We will reign in the sense that Adam, the first man, reigned on earth prior to the fall, as caretakers of a new creation, a new heaven and a new earth.
An examination of Revelation 5
As we continue we need to keep in mind that we are reading about the Heavenly Mishkan/Temple of G-d on which the shadow of the earthly Mishkan/Temple is based. We’re then able to compare the symbols we read about with their earthly counterparts and deduce their unveiled meaning.
5:1 I saw laying upon the open right hand of Him who sat on the throne, a scroll with writing on both sides, sealed up with seven seals.
“I saw upon the right hand”
The Greek, “Epi” rendered, “in” by most English translations is better translated, “upon”. Therefore the sense of the opening phrase is, “I saw laying upon the open right hand”. This is important because it means that the right hand of HaShem was open rather than gripping the scroll/biblion (Book, tablet). It is being offered and not withheld.
Notice that the comparative vision of Ezekiel also shows the hand, “stretched out” rather than closed:
”Then I looked, and I saw a hand stretched out to me. Upon it was a scroll, which he unrolled before me. On both sides of it were written words of lament and mourning and woe.” –Yetzkiel/Ezekiel 2:9-10
“A scroll with writing on both sides,”
The Greek, “Biblion” from which we receive the English word, “Bible”, meaning a collection of books, can be understood to mean, “Book, Scroll, Tablet, Writing, Bill”. Each of these meanings has some significance here. The scroll in this vision is a book in the sense that it is a volume containing a record of things to come. It’s also a scroll like the one spoken of in Ezekiel’s vision (Ezekiel 2:9-10). It is a tablet which identifies itself with the tablets of Sinai (Which were written on front and back: Exodus 32:15). It’s a collection of writings which contains the mysteries of G-d, like those of the prophets of Israel, and it is a bill of notice which unveils the consequences of the failure to pay its debt.
The most efficient single English word in this context is, “scroll” because it unites all of the other meanings:
a.) A collection of scrolls can be formed into a book
b.) The Torah was transferred onto a scroll following Sinai and the Prophets and Writings are also written on scrolls (Megilot), as were the books of the New Testament
c.) The tablets containing the Instruction of G-d, including the Ten Commandments, became part of the record of the Torah, which was written on scrolls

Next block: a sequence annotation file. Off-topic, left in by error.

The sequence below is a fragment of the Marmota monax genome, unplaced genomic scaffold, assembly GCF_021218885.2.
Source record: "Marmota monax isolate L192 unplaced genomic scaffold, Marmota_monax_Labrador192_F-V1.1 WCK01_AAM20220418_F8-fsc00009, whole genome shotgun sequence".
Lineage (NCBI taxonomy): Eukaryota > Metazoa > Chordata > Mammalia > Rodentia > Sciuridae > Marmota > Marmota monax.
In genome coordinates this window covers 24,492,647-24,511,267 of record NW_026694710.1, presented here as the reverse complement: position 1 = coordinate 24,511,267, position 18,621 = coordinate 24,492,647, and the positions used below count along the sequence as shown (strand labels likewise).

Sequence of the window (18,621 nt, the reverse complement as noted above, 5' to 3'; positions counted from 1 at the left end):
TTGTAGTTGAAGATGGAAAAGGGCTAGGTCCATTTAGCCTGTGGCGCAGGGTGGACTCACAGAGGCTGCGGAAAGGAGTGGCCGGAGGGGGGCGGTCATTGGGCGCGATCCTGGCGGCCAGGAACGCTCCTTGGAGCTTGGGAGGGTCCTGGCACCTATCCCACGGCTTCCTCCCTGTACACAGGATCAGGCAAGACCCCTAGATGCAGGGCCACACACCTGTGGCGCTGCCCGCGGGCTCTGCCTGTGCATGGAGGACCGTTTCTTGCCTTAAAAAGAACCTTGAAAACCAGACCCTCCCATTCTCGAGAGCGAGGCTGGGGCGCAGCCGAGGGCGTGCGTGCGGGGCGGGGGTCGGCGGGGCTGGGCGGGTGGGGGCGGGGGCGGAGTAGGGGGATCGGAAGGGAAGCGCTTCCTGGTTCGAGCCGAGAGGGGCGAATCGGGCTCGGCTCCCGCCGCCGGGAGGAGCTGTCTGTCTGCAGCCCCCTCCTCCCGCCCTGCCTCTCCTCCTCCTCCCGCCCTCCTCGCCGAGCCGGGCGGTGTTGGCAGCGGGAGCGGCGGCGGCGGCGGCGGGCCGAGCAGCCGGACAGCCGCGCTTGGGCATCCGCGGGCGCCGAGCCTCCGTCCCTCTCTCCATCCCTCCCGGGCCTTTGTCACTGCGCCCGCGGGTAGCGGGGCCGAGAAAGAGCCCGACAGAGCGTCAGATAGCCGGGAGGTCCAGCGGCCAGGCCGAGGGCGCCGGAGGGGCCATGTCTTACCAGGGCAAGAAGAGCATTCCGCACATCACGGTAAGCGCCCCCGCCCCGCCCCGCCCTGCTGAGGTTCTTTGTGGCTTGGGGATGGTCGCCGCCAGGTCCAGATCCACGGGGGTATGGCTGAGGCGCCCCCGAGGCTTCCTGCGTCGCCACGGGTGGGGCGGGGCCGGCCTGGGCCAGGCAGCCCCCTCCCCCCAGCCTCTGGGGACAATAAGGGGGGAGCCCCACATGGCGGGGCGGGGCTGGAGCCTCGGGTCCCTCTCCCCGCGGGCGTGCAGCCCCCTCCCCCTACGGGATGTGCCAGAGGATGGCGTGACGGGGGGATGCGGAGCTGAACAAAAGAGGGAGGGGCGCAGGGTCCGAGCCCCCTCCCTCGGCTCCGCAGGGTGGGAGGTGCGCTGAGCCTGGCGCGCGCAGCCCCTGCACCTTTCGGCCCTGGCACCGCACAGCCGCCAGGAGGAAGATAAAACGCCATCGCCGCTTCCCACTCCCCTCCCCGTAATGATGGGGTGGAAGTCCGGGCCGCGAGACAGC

d.) A Greco-Roman bill of debt was written on a small scroll among other methods
The most significant elements of the Scroll’s description are the fact that it is written on front and back and that it has seven seals. I’ll address the symbolic and literal nature of the writing itself first.
Writing on Front and Back:
Just as the eyes of the living creatures cover them front and back and represent their ability to see future and past events, so too the scroll in G-d’s right hand details revealed past events and concealed future events.
“The secret things belong to HaShem our Elohim, but the things unveiled belong to us and to our children forever, that we may observe all the words of this Torah.” –Devarim/Deuteronomy 29:29
1.) The Stone Tablets of Sinai:
While the scroll of Ezekiel’s vision is written on front and back, like the scroll of Yochanan’s vision, it is described by the mourning and affliction of the plagues of the Torah and denotes Israel’s journey out of slavery. Therefore both scrolls (which are in fact one in the same, and part of a larger volume of writing) submit to the first writings imparted to humanity at the hand of G-d, the stone tablets (sapphire: according to the Targum of Yonahtan) of Sinai which contained the Torah (Instruction) of HaShem and were written on both front and back.
“Moses turned and went down the mountain with the two tablets of the covenant Instruction in his hands. They were inscribed on both sides, front and back.” –Shemot/Exodus 32:15
This is not to say that the scroll of Yochanan’s vision only represents the Torah. We must remember that the tablets are a representation of G-d’s perfect Instruction on earth, Yochanan on the other hand, is looking at the fullness of that same word of Instruction within the framework of the heavenly Mishkan/Temple.
If we agree that each element of the earthly Mishkan/Temple is represented in some way, then we must also agree that within the Ark of the Covenant, beneath the mercy seat, the Tablets of G-d’s Instruction were stored. In Yochanan’s vision G-d Himself sits on the mercy seat and offers forth the tablets in their full form as the writings of love and justice, compassion and judgement which contain the plagues that will punish the earth and set His people free. The earth then is seen in the metaphor of Egypt and what is about to take place is illuminated in what has gone before, through the historical allegory of Israel’s escape from slavery.
2.) Ezekiel’s scroll